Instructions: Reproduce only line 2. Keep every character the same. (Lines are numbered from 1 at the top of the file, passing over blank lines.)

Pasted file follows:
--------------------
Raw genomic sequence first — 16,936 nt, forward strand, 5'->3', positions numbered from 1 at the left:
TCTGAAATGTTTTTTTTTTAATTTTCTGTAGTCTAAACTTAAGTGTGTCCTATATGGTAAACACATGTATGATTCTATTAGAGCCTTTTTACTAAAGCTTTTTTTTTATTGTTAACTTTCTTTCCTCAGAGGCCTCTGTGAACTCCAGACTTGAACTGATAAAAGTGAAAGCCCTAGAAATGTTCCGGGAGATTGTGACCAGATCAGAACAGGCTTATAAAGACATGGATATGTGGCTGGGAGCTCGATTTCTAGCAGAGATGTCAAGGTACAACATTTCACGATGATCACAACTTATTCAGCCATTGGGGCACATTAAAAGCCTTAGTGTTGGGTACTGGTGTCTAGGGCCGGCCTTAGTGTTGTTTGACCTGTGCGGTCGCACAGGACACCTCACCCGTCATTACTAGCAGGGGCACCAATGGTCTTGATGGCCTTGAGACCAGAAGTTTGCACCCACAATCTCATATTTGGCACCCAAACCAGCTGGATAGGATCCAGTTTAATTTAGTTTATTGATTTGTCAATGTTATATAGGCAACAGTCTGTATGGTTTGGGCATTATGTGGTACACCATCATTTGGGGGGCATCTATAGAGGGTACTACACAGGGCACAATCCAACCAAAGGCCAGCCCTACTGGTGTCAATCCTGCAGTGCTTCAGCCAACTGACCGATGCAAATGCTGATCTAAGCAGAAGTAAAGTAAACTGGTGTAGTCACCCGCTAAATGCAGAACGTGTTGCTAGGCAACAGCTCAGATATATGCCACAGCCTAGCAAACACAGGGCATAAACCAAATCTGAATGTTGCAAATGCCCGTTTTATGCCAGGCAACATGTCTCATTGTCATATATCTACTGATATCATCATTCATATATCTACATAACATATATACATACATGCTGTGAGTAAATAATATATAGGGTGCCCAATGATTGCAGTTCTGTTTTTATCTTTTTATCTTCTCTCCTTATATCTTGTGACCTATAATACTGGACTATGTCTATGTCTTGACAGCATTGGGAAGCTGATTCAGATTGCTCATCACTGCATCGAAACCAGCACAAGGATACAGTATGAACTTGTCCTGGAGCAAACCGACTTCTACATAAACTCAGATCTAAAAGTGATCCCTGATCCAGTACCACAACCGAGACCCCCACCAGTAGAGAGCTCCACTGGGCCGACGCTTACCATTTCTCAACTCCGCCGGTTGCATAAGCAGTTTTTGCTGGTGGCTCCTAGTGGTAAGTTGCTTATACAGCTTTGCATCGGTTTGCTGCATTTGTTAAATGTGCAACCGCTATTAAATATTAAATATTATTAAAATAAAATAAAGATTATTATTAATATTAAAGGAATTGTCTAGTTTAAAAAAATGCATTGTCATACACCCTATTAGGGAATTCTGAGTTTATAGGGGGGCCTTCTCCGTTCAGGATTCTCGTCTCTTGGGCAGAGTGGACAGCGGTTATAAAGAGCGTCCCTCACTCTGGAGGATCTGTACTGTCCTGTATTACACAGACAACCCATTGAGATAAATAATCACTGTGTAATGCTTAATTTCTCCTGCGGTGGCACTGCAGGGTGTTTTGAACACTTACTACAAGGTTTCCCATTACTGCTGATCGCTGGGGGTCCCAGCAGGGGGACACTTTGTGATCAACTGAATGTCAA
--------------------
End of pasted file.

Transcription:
TCTGAAATGTTTTTTTTTTAATTTTCTGTAGTCTAAACTTAAGTGTGTCCTATATGGTAAACACATGTATGATTCTATTAGAGCCTTTTTACTAAAGCTTTTTTTTTATTGTTAACTTTCTTTCCTCAGAGGCCTCTGTGAACTCCAGACTTGAACTGATAAAAGTGAAAGCCCTAGAAATGTTCCGGGAGATTGTGACCAGATCAGAACAGGCTTATAAAGACATGGATATGTGGCTGGGAGCTCGATTTCTAGCAGAGATGTCAAGGTACAACATTTCACGATGATCACAACTTATTCAGCCATTGGGGCACATTAAAAGCCTTAGTGTTGGGTACTGGTGTCTAGGGCCGGCCTTAGTGTTGTTTGACCTGTGCGGTCGCACAGGACACCTCACCCGTCATTACTAGCAGGGGCACCAATGGTCTTGATGGCCTTGAGACCAGAAGTTTGCACCCACAATCTCATATTTGGCACCCAAACCAGCTGGATAGGATCCAGTTTAATTTAGTTTATTGATTTGTCAATGTTATATAGGCAACAGTCTGTATGGTTTGGGCATTATGTGGTACACCATCATTTGGGGGGCATCTATAGAGGGTACTACACAGGGCACAATCCAACCAAAGGCCAGCCCTACTGGTGTCAATCCTGCAGTGCTTCAGCCAACTGACCGATGCAAATGCTGATCTAAGCAGAAGTAAAGTAAACTGGTGTAGTCACCCGCTAAATGCAGAACGTGTTGCTAGGCAACAGCTCAGATATATGCCACAGCCTAGCAAACACAGGGCATAAACCAAATCTGAATGTTGCAAATGCCCGTTTTATGCCAGGCAACATGTCTCATTGTCATATATCTACTGATATCATCATTCATATATCTACATAACATATATACATACATGCTGTGAGTAAATAATATATAGGGTGCCCAATGATTGCAGTTCTGTTTTTATCTTTTTATCTTCTCTCCTTATATCTTGTGACCTATAATACTGGACTATGTCTATGTCTTGACAGCATTGGGAAGCTGATTCAGATTGCTCATCACTGCATCGAAACCAGCACAAGGATACAGTATGAACTTGTCCTGGAGCAAACCGACTTCTACATAAACTCAGATCTAAAAGTGATCCCTGATCCAGTACCACAACCGAGACCCCCACCAGTAGAGAGCTCCACTGGGCCGACGCTTACCATTTCTCAACTCCGCCGGTTGCATAAGCAGTTTTTGCTGGTGGCTCCTAGTGGTAAGTTGCTTATACAGCTTTGCATCGGTTTGCTGCATTTGTTAAATGTGCAACCGCTATTAAATATTAAATATTATTAAAATAAAATAAAGATTATTATTAATATTAAAGGAATTGTCTAGTTTAAAAAAATGCATTGTCATACACCCTATTAGGGAATTCTGAGTTTATAGGGGGGCCTTCTCCGTTCAGGATTCTCGTCTCTTGGGCAGAGTGGACAGCGGTTATAAAGAGCGTCCCTCACTCTGGAGGATCTGTACTGTCCTGTATTACACAGACAACCCATTGAGATAAATAATCACTGTGTAATGCTTAATTTCTCCTGCGGTGGCACTGCAGGGTGTTTTGAACACTTACTACAAGGTTTCCCATTACTGCTGATCGCTGGGGGTCCCAGCAGGGGGACACTTTGTGATCAACTGAATGTCAA